Washington, DC, May 2, 2019 — Three quarters of American car owners/lessees say that they are fascinated by new technology (73%) and another 67% agree that they prefer to purchase products equipped with the latest technology. According to the recent online survey conducted by Ipsos on behalf of Auto Care Association, just over six in ten admit that they are extremely dependent on technology throughout their daily life (61%).
- Men, adults under the age of 35, the more affluent, those with children living at home, and those with a college degree are significantly more likely to report being fascinated by technology and to prefer products that feature the latest technology compared to their demographic counterparts. Adults making up these segments are also much more likely to report being extremely dependent on technology in their daily lives, though no differences emerge here across gender.
There are very few who deny that technology today has the capability to collect a variety of data about people’s personal lives (6% vs. 94% who agree). Financial institutions (55%), healthcare companies (53%) and health insurance companies (52%) are most likely to be trusted by car owners when it comes to data protection, while nearly half say that they are confident in the ability of car insurance companies (49%) and vehicle manufacturers (47%) to protect their personal data. Confidence drops below this threshold when it comes to technology companies (44%), independent auto repair shops (43%), credit card companies (43%), the federal government (39%), retailers (38%), cell phone manufacturers (33%) and service providers (34%), email providers (30%) and social media sites (18%).
- Young adults (ages 18-34) and those with children living at home are consistently more likely to express confidence in the ability of different entities to protect their personal data compared to adults over the age of 35 and those with no children, respectively.
Thinking about technology in vehicles, most American vehicle owners/lessees agree that today's vehicles have so much technology in them they could be considered technological devices (88%). Another six in ten say that they specifically look for new tech features in vehicles when thinking of purchasing or leasing a vehicle (59%), and this is especially true among men (65%), adults between the ages of 18-34 (73%), the more affluent (64%), those with children living at home (68%), and those with a college degree (64%).
Whereas the advancements in safety technology in vehicles make eight in ten (80%) feel safer on the road, a sizeable proportion also believe that technological advancements in vehicles are making drivers too dependent on safety features (70%). Moreover, half (50%) report being skeptical of new technology in vehicles and another 45% say that they prefer vehicles with less technological features.
- Skepticism towards new technology in vehicles is most prominent among older adults (56% of those age 55+ vs. 48% of those under the age of 35), those earning less than $50,000 annually (58% vs. 46% of those earning more), and those with no college degree (52% vs. 47% of those with a degree). Adults from these segments are also more likely to prefer cars with less technological features and feel as though technological advancements in vehicles are making drivers too dependent on safety features.
When asked if they have heard of telematics, most American car owners/lessees admit that they have not heard anything at all about this concept (72%) – versus three in ten who say that they have heard a great deal/some/only a little about this concept (28%). Men (37% vs. 18% of women), adults under the age of 35 (44% vs. 17% of those age 55+), the more affluent (32% vs. 18% of those earning less than $50,000 annually), parents with children living at home (38% vs. 23% of those with no kids), and those with a college degree (34% vs. 22% of those with no degree) are among those most likely to say that they have heard of telematics.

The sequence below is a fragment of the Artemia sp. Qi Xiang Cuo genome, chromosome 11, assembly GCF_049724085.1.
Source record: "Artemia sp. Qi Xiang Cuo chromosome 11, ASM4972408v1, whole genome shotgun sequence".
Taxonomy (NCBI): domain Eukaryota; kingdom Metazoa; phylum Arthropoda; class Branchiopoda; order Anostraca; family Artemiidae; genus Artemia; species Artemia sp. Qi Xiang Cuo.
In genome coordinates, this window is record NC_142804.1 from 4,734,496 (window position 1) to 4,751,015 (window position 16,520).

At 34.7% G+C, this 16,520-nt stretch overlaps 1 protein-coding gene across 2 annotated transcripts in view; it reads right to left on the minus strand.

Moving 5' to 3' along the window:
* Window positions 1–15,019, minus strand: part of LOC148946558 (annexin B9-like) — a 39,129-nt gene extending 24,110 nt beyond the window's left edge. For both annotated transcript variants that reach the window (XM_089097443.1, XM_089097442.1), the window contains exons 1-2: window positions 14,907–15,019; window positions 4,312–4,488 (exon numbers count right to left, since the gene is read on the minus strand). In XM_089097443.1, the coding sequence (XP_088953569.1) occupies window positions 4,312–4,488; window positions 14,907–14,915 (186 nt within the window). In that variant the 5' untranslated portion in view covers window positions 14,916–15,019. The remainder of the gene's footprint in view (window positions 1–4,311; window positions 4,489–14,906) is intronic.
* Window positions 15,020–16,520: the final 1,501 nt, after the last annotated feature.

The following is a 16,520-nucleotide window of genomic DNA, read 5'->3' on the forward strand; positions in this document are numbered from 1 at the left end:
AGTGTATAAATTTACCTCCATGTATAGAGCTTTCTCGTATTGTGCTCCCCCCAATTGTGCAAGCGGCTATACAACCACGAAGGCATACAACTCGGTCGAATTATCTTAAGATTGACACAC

When told that “telematics” are systems that allow and facilitate the two-way transmission of computerized automobile data including diagnostic information, geographic location, mileage, and driver behavior, familiarity among all respondents increases to 37% (vs. 63% who say that they are not familiar). Among those who have heard a great deal/some/only a little, nearly half say that they are very/somewhat familiar with the concept (46% vs. 54% who are not very/not at all familiar).
About half of those surveyed say that if they were to rename this process of their vehicle collecting and transmitting data, they would call it ‘vehicle data’ (52%). ‘Automotive data’ (43%) and ‘vehicle informatics’ (40%) round out the top three, with two in five saying they would rename telematics as such. Fewer would opt to rename the process of their vehicle collecting and transmitting data ‘connected cars’ (28%), ‘car data’ (22%), or ‘wireless data’ (15%).
Opinions are split when it comes to who they think OWNS the data produced by telematics in a vehicle, with 49% saying it is the vehicle manufacturer versus 45% who assume it is the vehicle owner. Only 6% believe that car dealerships own the data produced by telematics.
- Whereas a greater proportion of women (53% vs. 44% of men) and those earning less than $50,000 annually (53% vs. 47% of those earning more) assume it is the vehicle manufacturer owns the data produced by telematics in a vehicle, men (48% vs. 42% of women) and adults over the age of 55 (50% vs. 39% of those age 18-34) stand out as being more likely to think it is the vehicle owner that owns this data.
When it comes to who they assume has access to the driver and vehicle data, including maintenance and repair information, a majority believe that the vehicle owner (71%) and vehicle manufacturer (59%) have access, while at least two in five say the same thing of insurance companies (45%), dealerships (43%), and any auto repair shops that service the vehicle (43%). Not quite as many believe that manufacturer-owned repair shops (39%) or law enforcement personnel (31%) have access to the driver and vehicle data.